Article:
PV String Inverters - A Buyer's Guide

Intermediate

Inside this Article

Fronius Inverter
Fronius Inverter
Chint Power Systems' Inverter
Chint Power Systems' Inverter
Delta Inverter
Delta Inverter
Eltek Inverter
Eltek Inverter
Ingeteam Inverter
Ingeteam Inverter
KACO New Energy Inverter
KACO New Energy Inverter
Power-One Inverter
Power-One Inverter
Schneider Electric Inverter
Schneider Electric Inverter
SMA Inverter
SMA Inverter
SolarEdge Technologies Inverter
SolarEdge Technologies Inverter
Solectria Renewables Inverter
Solectria Renewables Inverter
Fronius Inverter
Chint Power Systems' Inverter
Delta Inverter
Eltek Inverter
Ingeteam Inverter
KACO New Energy Inverter
Power-One Inverter
Schneider Electric Inverter
SMA Inverter
SolarEdge Technologies Inverter
Solectria Renewables Inverter

Since our last string inverters buyer’s guide was published in 2012, a few manufacturers have exited the market (Exeltech and Opti-Solar)—but some new ones have stepped in (Chint Power Systems, Danfoss, Eaton, and Eltek). This year’s guide profiles each inverter manufacturer and summarizes its residential products.

The table includes single-phase, UL-listed batteryless inverters with AC output power ranging from 1.5 to 11.0 kW. They are all Go Solar California-eligible inverters (per SB1 guidelines), and are distributed in the United States.

Chint Power Systems (chintpower.com/na) is headquartered in Shanghai, China, and was established in 2009. The company specializes in utility-interactive PV inverters for all market segments. Products and services include power transmission and distribution equipment; low-voltage electrical products; meters; engineering, procurement, and construction; PV modules (as Astronergy); and automotive parts. Chint Power Systems’ U.S. subsidiary is based in Dallas, Texas.

Chint’s original line of residential inverters (CPS-SCE) are available in 4, 5, 6, and 7 kW models. Its second-generation inverter (CPS-SCA; consisting of 3, 4, 5, and 6 kW models) includes arc-fault protection and dual MPPT inputs. Both inverter lines are transformerless and have a CEC-rated efficiency of 96.5% to 97%.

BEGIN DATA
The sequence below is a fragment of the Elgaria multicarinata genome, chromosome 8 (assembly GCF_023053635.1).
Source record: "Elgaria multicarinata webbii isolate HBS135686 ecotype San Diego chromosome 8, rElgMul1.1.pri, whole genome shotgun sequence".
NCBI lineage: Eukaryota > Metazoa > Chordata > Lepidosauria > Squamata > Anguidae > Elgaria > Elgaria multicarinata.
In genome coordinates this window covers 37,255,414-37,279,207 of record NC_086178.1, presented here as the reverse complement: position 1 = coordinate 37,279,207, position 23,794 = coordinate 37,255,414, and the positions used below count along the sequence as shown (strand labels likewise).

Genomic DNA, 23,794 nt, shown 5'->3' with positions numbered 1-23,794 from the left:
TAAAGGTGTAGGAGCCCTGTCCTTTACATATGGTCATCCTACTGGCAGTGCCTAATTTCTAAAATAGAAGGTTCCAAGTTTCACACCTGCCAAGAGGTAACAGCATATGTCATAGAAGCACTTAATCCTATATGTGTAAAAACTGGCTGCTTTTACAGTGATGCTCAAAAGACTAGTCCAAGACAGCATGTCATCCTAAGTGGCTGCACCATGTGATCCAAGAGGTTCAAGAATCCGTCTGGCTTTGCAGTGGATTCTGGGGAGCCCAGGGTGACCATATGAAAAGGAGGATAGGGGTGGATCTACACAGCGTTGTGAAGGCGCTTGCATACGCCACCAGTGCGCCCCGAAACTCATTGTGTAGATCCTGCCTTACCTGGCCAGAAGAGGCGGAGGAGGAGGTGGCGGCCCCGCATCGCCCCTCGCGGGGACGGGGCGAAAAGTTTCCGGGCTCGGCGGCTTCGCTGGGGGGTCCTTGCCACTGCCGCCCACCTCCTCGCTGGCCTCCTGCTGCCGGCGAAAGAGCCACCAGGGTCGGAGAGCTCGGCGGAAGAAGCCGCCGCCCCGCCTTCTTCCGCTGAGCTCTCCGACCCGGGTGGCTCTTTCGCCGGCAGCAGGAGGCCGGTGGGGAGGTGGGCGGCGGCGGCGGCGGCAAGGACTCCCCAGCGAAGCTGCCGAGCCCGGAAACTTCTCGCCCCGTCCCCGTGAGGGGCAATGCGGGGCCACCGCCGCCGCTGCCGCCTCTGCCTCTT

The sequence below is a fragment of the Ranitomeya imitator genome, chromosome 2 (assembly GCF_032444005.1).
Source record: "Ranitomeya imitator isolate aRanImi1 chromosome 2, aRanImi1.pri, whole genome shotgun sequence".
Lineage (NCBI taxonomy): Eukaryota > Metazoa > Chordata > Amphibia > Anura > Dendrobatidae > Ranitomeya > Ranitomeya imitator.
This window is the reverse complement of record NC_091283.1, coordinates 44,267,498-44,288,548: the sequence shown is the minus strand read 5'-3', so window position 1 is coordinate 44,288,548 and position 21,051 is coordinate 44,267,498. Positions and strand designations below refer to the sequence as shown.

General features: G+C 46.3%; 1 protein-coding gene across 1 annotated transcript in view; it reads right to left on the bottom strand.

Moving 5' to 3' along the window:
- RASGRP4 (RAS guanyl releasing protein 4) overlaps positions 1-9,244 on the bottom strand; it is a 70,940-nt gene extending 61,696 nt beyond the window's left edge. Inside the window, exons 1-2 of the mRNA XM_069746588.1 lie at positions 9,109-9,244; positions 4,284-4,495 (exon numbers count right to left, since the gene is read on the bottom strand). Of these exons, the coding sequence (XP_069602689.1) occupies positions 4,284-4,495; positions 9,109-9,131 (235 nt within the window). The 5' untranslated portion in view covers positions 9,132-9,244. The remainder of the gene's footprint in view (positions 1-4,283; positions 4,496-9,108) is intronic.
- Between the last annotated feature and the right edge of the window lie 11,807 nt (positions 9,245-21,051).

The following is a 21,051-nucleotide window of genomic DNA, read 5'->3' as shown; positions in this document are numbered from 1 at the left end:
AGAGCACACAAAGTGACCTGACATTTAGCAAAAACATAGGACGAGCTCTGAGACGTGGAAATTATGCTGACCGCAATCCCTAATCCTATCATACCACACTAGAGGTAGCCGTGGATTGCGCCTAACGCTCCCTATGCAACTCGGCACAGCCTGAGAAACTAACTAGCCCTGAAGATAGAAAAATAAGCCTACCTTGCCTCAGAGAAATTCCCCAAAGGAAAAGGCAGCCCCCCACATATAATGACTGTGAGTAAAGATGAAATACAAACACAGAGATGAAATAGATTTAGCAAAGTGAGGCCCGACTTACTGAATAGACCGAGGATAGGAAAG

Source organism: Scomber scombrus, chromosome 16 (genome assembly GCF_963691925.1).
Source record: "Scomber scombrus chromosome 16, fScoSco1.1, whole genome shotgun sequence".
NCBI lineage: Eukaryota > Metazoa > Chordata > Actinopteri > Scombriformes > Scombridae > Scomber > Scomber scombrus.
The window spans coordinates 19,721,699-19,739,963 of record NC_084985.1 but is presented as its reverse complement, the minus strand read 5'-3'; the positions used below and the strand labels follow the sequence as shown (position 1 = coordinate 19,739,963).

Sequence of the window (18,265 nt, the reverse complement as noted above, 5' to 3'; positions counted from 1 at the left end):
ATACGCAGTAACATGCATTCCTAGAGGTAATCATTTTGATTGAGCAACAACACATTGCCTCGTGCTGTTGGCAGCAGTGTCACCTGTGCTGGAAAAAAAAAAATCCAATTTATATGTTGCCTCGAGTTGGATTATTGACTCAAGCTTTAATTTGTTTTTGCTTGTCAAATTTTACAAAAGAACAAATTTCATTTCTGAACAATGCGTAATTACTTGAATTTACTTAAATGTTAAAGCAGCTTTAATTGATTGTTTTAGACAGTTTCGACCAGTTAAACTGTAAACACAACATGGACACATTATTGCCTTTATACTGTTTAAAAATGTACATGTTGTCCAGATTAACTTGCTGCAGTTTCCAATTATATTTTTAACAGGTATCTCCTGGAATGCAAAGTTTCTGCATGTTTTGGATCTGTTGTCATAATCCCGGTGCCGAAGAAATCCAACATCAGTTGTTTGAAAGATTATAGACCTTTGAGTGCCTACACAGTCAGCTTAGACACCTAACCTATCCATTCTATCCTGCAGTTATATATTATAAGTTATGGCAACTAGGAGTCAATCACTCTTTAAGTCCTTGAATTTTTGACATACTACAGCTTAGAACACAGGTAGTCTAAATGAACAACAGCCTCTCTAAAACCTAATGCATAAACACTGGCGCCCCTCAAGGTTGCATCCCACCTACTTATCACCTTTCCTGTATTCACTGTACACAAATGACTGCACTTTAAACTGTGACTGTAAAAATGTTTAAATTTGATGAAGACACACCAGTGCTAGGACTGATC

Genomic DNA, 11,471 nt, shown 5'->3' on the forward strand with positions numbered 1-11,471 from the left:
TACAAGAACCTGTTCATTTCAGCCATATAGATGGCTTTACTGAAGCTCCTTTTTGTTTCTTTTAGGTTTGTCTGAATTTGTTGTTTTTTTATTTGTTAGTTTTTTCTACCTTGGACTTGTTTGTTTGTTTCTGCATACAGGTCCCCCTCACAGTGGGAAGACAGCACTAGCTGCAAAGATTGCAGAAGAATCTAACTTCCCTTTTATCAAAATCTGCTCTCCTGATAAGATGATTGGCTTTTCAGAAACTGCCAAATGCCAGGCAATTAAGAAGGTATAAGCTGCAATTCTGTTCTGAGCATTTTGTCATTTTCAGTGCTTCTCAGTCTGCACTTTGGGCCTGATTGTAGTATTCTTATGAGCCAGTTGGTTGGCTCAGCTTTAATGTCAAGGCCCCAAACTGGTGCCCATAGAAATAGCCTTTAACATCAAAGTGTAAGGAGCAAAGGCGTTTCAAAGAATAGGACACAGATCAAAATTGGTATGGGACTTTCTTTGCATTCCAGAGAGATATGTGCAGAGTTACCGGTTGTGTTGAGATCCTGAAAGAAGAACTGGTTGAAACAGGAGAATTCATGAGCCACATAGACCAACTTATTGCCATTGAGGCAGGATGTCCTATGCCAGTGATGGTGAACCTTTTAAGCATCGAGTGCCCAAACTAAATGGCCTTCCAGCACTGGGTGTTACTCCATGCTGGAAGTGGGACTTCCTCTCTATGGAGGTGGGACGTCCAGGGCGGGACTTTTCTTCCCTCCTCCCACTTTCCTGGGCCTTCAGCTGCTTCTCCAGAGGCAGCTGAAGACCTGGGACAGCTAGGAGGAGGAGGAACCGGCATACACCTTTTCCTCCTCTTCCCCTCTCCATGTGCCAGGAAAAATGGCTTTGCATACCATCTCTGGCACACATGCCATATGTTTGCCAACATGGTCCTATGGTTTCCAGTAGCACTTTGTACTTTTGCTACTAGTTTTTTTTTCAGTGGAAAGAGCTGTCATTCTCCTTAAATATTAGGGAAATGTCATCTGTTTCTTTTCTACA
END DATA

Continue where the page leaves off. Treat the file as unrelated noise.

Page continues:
Danfoss (danfoss.us/solar) was founded in 1933 in Nordborg, Denmark, where its headquarters remain. Danfoss offers solar inverters as part of its larger focus on energy efficiency, but also offers products in refrigeration and heating. Its U.S. inverter facility is located in Loves Park, Illinois.

While Danfoss manufactures large industrial central inverters (1 and 1.5 MW) at its Illinois facility, its residential DLX string (2, 2.9, 3.8, and 4.4 kW) inverters are manufactured in partnership with Eltek and have CEC efficiencies ranging from 96.5% to 97%.

Delta (delta-americas.com) was founded in 1971 and has headquarters in Taipei, Taiwan, and in Fremont, California, with sales and manufacturing plants throughout the world. Delta manufactures power supply products for computer, telecommunication, medical, and industrial industries, as well as products for PV applications.

Delta offers the Solivia TR string inverters in the United States. This line includes four units with rated power specifications ranging from 2.5 to 5 kW, and CEC-rated efficiencies ranging from 95% to 95.5%. Delta also manufactures five transformerless (TL) models (3 to 7.6 kW), which include arc-fault protection and have a CEC-rated efficiency of 97.5%. The 5.2, 6.6, and 7.6 kW TL models have dual MPPTs. All Delta inverters have NEMA 4 enclosures.